The “peace dividend” expected by many to result from the end of the Cold War has not paid off in terms of reduced violent conflict. Indeed, the recent nuclear weapons tests by India and Pakistan demonstrate the continuing potential for highly destructive war. Some countries are facing generalized lawlessness and banditry, by marauding ex-soldiers in several African nations, drug cartels in some parts of Latin America, and organized crime in various parts of the former Soviet Union. Tensions in the Middle East, parts of Africa, Central America, Ireland, Southeastern Europe, and Indonesia are further indications that war is a continuing fact of modern life.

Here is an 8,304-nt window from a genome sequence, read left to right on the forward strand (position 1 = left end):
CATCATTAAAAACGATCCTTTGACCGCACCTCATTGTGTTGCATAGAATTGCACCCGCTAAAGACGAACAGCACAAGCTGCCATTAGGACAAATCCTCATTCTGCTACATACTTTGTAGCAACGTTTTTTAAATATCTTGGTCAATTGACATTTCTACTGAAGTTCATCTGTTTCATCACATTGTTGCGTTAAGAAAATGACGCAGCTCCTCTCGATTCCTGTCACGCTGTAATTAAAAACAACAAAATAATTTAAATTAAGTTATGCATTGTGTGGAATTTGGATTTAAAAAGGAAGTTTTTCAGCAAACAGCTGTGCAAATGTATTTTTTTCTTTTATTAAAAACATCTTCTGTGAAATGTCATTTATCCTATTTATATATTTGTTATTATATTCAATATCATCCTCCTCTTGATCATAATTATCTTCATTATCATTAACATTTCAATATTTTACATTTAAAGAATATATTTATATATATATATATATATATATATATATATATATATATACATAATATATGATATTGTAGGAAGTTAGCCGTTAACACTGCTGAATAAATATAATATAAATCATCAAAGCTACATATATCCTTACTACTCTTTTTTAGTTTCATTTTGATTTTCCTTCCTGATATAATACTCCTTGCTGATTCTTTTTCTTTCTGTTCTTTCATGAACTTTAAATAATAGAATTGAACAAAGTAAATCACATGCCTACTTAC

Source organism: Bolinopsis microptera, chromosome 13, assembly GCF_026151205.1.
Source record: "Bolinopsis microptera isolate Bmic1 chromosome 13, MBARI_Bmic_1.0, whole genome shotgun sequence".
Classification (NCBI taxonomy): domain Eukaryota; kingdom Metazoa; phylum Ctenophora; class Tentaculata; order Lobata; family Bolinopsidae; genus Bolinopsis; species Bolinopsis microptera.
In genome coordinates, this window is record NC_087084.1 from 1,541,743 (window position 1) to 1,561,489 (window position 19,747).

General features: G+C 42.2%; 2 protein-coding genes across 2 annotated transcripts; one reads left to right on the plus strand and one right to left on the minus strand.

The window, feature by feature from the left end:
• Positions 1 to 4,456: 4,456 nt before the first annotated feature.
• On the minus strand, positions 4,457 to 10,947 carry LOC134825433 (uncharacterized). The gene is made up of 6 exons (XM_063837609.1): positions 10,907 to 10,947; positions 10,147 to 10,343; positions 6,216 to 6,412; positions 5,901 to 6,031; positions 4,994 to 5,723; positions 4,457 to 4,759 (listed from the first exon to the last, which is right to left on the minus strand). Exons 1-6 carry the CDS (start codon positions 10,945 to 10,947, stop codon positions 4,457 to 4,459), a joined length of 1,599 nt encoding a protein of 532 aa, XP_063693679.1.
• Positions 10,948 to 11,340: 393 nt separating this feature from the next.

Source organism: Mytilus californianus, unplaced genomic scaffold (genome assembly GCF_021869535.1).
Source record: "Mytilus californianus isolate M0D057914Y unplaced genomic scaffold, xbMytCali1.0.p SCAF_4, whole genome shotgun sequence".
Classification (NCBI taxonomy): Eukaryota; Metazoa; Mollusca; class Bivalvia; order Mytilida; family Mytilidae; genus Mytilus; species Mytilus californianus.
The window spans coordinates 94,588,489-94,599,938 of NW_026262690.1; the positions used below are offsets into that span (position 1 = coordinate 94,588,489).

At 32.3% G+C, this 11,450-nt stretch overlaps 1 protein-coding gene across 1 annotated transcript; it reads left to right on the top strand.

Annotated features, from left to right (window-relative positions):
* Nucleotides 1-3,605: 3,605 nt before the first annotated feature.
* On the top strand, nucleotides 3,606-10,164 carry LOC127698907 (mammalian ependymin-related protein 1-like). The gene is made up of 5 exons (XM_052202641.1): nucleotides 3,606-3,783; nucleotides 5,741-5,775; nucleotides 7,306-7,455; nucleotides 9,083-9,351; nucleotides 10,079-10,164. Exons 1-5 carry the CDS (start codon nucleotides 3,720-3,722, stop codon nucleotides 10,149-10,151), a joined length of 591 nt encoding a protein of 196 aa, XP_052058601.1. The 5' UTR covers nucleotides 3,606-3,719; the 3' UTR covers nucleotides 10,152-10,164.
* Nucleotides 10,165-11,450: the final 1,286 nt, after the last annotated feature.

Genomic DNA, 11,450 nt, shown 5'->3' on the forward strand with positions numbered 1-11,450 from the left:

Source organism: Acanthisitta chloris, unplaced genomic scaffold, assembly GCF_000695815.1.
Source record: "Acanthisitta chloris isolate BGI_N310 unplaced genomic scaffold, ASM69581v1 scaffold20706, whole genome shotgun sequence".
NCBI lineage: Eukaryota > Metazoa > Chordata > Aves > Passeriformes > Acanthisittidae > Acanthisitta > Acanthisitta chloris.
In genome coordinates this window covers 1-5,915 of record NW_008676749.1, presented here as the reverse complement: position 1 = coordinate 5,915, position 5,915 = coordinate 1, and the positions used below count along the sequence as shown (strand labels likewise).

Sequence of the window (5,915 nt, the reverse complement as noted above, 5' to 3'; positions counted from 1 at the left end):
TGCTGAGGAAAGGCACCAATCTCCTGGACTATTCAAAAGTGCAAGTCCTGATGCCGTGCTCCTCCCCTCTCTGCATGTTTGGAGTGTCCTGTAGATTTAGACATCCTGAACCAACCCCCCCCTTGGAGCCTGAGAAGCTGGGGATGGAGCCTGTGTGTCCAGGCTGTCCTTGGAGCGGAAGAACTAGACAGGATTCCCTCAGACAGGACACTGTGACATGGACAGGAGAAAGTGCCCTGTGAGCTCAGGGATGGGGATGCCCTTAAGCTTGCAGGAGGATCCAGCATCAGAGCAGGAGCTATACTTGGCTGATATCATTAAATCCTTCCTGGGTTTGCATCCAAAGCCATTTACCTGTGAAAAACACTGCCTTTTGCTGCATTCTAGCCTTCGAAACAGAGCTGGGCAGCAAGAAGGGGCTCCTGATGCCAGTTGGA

Despite these widespread threats to national sovereignty, governments are obliged under Article 1 of the 1992 Convention on Biological Diversity to conserve their own biodiversity, and under Article 3 to ensure that activities within their jurisdiction or control do not cause damage to the biodiversity of other states. Any negative impacts of war on biodiversity are clearly contrary to this international agreement, though this constraint cannot be expected to carry much weight with belligerent powers; NATO apparently did not consider biodiversity in their bombing plans over Kosovo, judging from the results. But what, specifically, are the impacts of war on biodiversity? This chapter attempts to identify some of the key issues in preparing a balanced assessment of this question.
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